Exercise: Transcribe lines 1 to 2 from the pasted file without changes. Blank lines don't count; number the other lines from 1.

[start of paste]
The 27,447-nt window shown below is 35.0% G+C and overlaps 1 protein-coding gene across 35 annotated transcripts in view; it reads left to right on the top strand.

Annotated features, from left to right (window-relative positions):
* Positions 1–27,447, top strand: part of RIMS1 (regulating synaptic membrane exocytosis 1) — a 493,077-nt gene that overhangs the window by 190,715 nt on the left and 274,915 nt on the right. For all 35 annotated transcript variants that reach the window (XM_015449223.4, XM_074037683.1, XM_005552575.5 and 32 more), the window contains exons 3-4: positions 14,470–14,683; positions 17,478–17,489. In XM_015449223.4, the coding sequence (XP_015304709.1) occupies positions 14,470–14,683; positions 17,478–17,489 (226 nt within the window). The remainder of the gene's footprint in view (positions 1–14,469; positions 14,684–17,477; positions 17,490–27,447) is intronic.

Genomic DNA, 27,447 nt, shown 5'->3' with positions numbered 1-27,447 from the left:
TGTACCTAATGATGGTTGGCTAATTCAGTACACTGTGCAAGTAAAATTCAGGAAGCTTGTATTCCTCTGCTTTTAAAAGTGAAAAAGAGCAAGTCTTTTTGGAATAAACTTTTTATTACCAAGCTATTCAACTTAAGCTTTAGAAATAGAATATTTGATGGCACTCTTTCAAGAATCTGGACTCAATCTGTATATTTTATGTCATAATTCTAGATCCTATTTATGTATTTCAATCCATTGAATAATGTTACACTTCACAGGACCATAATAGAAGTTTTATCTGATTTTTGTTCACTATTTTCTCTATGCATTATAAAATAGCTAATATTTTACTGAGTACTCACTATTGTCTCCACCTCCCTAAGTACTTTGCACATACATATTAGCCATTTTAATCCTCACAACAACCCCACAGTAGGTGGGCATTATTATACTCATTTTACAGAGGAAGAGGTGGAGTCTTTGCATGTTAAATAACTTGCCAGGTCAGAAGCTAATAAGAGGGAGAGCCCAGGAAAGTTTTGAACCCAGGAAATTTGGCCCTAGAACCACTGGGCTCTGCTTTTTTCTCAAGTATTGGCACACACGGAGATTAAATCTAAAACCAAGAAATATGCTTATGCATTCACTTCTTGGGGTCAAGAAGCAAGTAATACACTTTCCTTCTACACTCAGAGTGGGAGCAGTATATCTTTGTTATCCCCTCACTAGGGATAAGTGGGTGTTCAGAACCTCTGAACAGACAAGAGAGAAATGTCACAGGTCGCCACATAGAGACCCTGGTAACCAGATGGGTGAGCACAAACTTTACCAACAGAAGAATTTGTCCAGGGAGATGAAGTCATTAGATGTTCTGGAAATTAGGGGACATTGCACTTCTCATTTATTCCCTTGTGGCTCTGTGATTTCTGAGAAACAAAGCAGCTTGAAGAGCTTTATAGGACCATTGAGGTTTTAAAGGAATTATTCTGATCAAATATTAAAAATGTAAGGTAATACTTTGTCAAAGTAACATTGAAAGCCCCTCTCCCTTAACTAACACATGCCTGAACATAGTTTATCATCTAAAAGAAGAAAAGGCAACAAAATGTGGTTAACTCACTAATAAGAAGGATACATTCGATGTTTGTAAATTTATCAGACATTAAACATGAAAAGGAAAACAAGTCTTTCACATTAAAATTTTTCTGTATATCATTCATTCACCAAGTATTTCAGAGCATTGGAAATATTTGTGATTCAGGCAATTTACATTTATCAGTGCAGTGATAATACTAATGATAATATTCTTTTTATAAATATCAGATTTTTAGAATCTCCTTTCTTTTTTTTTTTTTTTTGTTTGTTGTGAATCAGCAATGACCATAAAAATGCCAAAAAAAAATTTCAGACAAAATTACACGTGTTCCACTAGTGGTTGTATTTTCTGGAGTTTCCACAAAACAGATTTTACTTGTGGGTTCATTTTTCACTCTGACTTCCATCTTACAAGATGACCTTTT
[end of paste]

The 27,447-nt window shown below is 35.0% G+C and overlaps 1 protein-coding gene across 35 annotated transcripts in view; it reads left to right on the top strand.

Annotated features, from left to right (window-relative positions):